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University Geoscience UK: 'Future Science - a vision for the next 25 years'

21 - 22 February 2017
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Organised by:
Geological Society Events, University Geoscience UK (UGUK), Royal Astronomical Society, British Geological Survey
The Geological Society, Burlington House, London
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The aim of this meeting, organised by University Geoscience UK in conjunction with the Geological Society of London, the Royal Astronomical Society and the British Geological Survey, was to explore the future and the research challenges for the UK Geoscience Community over the next generation.

Aiming to define:

  • A vision for the next 25 years, encompassing the major research questions and challenges we, the UK geoscience community, should be addressing.
  • A roadmap to achieving this vision, using our collective strengths, in terms of scientific capacity and to map to and ultimately inform and influence policy makers and the funding landscape.

Anecdotal evidence and informal conversations with scientists in other disciplines reveal what geoscientists might consider a strange perception; that we have, as a discipline, solved all our major challenges, and that geology and geophysics are old with no big questions still to address.

This contrasts strongly with perceptions of astronomers, cosmologists, biomedical scientists, materials scientists and others. Indeed, many of these groups act collectively and are able to demonstrate to society the vital science yet to be done and, in doing so, promote their case for funding.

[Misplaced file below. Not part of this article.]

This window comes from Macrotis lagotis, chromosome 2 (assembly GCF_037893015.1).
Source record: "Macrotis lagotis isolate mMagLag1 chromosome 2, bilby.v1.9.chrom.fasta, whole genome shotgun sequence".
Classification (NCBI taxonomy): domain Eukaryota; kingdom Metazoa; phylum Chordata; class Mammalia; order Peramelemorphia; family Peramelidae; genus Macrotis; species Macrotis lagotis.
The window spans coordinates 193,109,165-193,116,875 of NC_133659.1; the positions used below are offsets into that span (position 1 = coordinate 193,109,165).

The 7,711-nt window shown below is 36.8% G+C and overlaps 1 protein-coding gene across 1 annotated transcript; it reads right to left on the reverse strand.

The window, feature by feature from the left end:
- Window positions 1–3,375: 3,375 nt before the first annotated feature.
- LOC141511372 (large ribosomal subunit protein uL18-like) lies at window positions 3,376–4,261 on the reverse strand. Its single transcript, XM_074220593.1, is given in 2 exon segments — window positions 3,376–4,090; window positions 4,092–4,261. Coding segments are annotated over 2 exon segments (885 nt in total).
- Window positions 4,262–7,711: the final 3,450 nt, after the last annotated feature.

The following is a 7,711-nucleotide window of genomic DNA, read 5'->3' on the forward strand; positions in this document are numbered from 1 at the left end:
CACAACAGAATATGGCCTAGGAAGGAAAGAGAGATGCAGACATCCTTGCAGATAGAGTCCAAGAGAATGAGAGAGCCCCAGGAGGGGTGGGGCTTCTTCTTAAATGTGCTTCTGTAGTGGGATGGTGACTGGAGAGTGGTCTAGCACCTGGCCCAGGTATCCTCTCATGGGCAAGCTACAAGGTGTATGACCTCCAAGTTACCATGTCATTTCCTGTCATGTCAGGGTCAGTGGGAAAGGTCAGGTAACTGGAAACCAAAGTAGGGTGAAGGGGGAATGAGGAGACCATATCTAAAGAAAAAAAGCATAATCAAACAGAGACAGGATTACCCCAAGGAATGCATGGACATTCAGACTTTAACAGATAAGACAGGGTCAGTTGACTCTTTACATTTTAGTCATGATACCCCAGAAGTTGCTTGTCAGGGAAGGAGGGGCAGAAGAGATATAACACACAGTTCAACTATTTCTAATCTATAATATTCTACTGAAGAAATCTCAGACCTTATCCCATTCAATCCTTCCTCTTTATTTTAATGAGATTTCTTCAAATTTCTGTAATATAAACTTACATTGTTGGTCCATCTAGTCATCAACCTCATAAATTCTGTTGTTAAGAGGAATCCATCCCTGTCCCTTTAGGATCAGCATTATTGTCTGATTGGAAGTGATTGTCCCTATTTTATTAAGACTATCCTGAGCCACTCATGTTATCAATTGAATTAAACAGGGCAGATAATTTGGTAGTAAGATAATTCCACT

The geoscience community, now needs to come together to define the big challenges we should be addressing over the next 25 years, including both the fundamental science questions and the research needed to address societal needs, for safe, secure and prosperous lives, and for the sustainable management of the Earth’s resources.

The key questions this meeting sought to address included:

  • Grand Challenges: what big fundamental science questions are to be addressed in the Earth sciences?
  • Capacity: where are geoscientists currently in the UK science agenda, what are funding levels, our national capability, infrastructure assets, student engagement etc.?  
  • Funders: how well does geoscience fit with the strategies of NERC, EPSRC, STFC, Innovate UK and other bodies and how might we start to drive such RC strategies? 
  • UK geoscience on the world stage: how will funding change and how might opportunities arise from the enforced change in relationship between the UK, Europe and the rest of the world? 
  • Longer term picture: what is the long term outlook for our science, particularly given the understanding which is now emerging of the influence of humans on the planet and anthropogenically induced changes in the atmosphere, biosphere and even geosphere?

Following the meeting work will continue on the final document, “A 25 year vision and strategy for UK Earth science”, to be published later in 2017.


Beth House

Colin Snape

Jon Gluyas

Malcolm Brown

Marie Edmonds

Mike Stephenson

Sophie Laurie

Tony Watts

Following the meeting work will continue on the final document, “A 25 year vision and strategy for UK Earth science”, to be published later in 2017.